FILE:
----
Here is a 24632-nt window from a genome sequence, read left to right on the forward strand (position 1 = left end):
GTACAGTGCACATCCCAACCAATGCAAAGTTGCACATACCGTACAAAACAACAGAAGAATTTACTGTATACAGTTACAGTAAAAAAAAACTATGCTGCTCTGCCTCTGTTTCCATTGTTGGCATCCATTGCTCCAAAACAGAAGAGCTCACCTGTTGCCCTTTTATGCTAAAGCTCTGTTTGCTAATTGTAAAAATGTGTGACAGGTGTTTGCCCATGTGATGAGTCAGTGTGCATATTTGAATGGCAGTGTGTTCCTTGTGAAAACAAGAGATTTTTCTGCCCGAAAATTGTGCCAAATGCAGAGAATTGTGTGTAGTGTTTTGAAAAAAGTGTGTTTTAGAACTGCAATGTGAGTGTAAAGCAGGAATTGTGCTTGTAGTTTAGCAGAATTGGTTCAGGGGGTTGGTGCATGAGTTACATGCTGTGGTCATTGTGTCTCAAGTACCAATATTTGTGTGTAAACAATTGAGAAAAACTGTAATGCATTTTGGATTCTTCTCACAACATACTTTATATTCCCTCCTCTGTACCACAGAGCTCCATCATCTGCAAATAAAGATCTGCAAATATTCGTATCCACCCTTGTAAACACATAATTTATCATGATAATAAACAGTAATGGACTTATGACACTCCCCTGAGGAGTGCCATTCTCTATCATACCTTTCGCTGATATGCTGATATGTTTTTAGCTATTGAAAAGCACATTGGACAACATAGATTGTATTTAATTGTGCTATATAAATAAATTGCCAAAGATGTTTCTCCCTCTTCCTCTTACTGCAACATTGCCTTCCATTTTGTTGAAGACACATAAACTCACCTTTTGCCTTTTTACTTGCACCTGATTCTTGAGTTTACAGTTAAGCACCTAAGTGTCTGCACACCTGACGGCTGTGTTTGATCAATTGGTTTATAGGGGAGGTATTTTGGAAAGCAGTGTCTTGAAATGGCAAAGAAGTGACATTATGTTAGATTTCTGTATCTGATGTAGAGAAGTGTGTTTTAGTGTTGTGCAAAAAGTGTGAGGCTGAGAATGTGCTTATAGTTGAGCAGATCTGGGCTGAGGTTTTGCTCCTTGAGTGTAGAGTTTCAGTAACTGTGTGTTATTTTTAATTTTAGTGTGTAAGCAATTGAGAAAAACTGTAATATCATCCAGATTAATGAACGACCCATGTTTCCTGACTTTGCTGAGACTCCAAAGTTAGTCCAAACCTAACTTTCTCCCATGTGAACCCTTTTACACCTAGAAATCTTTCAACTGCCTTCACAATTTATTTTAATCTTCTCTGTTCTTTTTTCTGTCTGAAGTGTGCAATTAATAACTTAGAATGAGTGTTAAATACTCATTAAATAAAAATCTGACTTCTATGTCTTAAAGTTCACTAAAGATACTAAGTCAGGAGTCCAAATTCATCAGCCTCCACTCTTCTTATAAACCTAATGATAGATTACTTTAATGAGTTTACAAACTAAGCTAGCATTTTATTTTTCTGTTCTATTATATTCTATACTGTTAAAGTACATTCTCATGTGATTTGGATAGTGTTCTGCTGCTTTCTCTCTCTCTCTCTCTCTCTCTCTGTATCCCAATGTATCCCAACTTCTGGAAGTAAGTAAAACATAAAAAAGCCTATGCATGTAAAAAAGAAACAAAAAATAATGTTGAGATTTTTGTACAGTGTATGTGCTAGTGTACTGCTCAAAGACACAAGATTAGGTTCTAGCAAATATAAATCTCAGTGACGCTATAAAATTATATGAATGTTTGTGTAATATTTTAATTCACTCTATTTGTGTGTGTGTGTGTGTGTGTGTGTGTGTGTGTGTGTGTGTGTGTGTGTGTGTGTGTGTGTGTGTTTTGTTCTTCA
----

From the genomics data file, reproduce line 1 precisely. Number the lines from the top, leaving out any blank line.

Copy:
Here is a 24632-nt window from a genome sequence, read left to right on the forward strand (position 1 = left end):